Hello BassBuzz community! I have a gear question. I am look for a bass amp combo or a bass cabinet with a separate amp. I have a like new Beringher amp that a bought 12 years ago or so when I was D-Jaying that I never used! Is there difference between that an a bass amp. In other words is an amp an amp or I need to specifically get a “bass” amplifier?
You definitely want to get a bass amp. Playing a bass through guitar amp will “work” but you’ll lose a lot of the lowest frequencies and if you go above a certain volume it will blow the speaker. That’s what happened to me on an Orange guitar practice amp when I first started out.
The amp I have is not a guitar amp it is an amp that bought for a D-Jay rig. What you are saying makes sense though because I tried to hook it up once using a an 18" 300 watt subwoofer (also a part of my dj equipment) the amp is 200-300 RMS of power but it sounded like I was blowing the speaker when I played my bass so I stopped trying to play.
Ah in that case I’m not so sure, if it’s something like part of a PA system with a mixer then it may be able to handle it without problems. But I don’t know much about DJ gear.
@DaveT might be able to help with this. He has a lot of experience in this area.
I think if you use a bass preamp/di into your amp, use bridged mono output into a bass cab, you’ll be okay.
what is this amp exactly ? (model name)
And what is between your bass and your amp?
The short answer to your @hogank original question is that a PA amp is generally a wide range amp and should work fine for bass. you need to drive it with a preamp, DI box or pedal with a buffered output.
Yeah I was going to say if this was an amp for DJing or electronic instruments it probably won’t take an instrument in well on its own and probably expects a line level signal. It would likely work but will lack definition in the lows and highs. A preamp would help immensely there.
by the way that’s a setup I’m thinking about for myself, as I don’t have a bass amp any more : a portable PA to amplify my PODs, the FRFR way.
Yeah if I ever need a live rig again that’s how I’m going, probably pick up a HX Stomp and go in to a mixer and a pair of DBR12’s or something.
the one I’m seeking is the JBL EON ONE Compact. one would be enough for me (like an amp), I don’t need a pair.
Yeah I only really need a pair for the synth. Though sending bass to one and guitar to another might be fun too, could voice them slightly differently for that.
I’m curious about the motivation that drives that choice. Is the deep rumble not that important for the music style you would be playing? Does it just turn into a muddy mess in the venue and would need to be turned down anyway? Bass still serves the song even on 5” radio speakers and it’s just not worth the weight for anything extra? Nobody makes 10” reflex cabinets for bass because nobody would pay attention to anything about the design other than driver size, but it sounds almost as good as a 15?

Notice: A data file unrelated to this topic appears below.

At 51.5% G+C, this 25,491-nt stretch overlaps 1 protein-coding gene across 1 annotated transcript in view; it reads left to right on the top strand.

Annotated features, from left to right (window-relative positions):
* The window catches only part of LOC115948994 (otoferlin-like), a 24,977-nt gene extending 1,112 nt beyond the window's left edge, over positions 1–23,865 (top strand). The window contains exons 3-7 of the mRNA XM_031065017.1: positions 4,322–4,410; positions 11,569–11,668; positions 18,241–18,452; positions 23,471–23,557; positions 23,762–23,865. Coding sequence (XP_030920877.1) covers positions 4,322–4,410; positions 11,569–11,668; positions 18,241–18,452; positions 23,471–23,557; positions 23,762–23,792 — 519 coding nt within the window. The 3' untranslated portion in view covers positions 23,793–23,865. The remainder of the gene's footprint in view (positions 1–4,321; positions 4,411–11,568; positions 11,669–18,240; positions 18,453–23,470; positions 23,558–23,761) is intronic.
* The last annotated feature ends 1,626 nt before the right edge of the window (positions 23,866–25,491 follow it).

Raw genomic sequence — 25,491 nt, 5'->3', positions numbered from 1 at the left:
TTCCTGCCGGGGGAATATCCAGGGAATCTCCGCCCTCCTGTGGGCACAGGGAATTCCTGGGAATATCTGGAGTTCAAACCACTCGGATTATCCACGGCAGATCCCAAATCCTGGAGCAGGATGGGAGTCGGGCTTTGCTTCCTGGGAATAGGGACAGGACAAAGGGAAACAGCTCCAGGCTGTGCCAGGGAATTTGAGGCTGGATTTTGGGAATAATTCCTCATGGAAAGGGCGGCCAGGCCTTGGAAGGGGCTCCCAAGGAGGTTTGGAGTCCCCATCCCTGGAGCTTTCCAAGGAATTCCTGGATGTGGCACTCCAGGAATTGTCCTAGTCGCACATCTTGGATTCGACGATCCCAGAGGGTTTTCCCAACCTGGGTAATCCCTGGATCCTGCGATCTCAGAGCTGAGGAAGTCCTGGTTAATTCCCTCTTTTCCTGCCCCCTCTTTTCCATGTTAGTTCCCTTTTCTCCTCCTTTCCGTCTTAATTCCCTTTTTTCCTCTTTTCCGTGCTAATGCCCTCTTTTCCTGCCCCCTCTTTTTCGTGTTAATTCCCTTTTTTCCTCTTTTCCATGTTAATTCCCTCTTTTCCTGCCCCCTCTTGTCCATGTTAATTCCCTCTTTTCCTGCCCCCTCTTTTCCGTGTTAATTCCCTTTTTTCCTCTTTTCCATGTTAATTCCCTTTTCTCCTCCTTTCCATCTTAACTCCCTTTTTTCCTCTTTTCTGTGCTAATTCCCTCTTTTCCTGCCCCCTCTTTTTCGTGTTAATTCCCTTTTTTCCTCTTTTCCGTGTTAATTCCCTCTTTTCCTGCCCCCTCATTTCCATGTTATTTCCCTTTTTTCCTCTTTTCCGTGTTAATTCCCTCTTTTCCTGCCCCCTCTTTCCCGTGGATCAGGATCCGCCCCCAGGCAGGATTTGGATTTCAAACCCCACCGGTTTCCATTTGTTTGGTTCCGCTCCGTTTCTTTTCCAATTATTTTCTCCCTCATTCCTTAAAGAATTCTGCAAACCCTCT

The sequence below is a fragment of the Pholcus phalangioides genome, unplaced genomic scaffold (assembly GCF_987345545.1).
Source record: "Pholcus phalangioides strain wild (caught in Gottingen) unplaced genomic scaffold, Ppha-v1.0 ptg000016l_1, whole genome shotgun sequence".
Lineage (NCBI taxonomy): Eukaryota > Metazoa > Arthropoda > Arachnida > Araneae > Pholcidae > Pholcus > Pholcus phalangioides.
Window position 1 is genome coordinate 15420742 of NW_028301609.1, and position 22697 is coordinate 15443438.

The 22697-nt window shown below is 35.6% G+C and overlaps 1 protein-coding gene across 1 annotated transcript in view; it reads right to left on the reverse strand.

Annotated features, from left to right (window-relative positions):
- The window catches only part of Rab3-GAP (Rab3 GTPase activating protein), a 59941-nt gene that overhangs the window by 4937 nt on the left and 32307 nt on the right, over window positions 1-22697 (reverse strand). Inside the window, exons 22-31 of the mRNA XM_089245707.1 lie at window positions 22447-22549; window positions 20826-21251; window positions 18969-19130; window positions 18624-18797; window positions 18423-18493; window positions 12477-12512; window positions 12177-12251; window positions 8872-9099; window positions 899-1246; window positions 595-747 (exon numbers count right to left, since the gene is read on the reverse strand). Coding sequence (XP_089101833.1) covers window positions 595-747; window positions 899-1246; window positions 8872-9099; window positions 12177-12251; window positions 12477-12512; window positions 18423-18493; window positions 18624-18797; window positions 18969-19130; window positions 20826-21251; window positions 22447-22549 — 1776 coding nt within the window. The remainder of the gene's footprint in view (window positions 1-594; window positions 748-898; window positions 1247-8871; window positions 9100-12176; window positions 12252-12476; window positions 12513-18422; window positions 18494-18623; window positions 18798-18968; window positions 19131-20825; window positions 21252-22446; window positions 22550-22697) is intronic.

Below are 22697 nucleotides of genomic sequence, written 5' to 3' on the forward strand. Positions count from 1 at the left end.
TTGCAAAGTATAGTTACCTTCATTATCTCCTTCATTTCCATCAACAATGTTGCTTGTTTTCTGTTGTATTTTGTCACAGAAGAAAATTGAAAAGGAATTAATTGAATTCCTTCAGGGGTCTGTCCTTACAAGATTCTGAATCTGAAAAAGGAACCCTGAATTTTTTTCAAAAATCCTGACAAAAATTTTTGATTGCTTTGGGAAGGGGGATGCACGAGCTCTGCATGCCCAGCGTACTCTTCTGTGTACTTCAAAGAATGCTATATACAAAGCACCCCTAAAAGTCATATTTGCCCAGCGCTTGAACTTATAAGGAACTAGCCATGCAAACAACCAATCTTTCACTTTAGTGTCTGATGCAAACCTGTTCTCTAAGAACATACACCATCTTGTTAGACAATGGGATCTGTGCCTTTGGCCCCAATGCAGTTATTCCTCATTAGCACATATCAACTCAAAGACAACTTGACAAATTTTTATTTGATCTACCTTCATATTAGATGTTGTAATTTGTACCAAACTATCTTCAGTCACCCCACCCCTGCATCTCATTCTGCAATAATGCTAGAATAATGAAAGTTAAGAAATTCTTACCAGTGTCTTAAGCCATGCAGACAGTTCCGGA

this thing can handle the bass frequencies down to 37,5 Hz , it weights 8 kg and it works on a battery for 12-6 hours. it seems pretty capable of amplifing a Bass POD.
For my next band I’m considering a minimal and very mobile band, let’s say me and an acoustic guitar player / singer. the bass would have to be amplified but I would not need a huge power, and a lightweight portable amp would be really cool to play everywhere.
but at this point it’s more an idea than a definitive choice. for now and for the studio stuff that I do, I don’t need an amp.
Hello It’s Behringer, thanks!
That’s the brand, do you know the model?
Isn’t the obvious solution here to sell the DJ equipment and use the money to buy bass gear?
To get good bass sound the driver (speaker) has to be able to move a lot of air and handle really low frequencies. You can get by with using a PA or guitar amp if you don’t wind it up. I did that for a while until I purchased my first Bass amp. I practiced on the guitar amp with the bass volume down and tone up to keep the lower frequencies away from the amp as much as possible. The bass needs power to be heard in a mix but for practice you can live without it. If you push the guitar speaker too hard it will overdrive the travel and ruin the speaker. Most guitar combo’s will protect the frequencies it can produce and that can protect the system. In other works it won’t amplify frequencies it’s not rated to handle.
Moving air isn’t a problem with a PA - easy to find affordable 12" PA speakers. The frequency response certainly can be though, need to be careful there. There’s also PA subwoofers though that’s getting serious and might as well liquidate the PA for a bass combo at that point, unless you otherwise need a PA.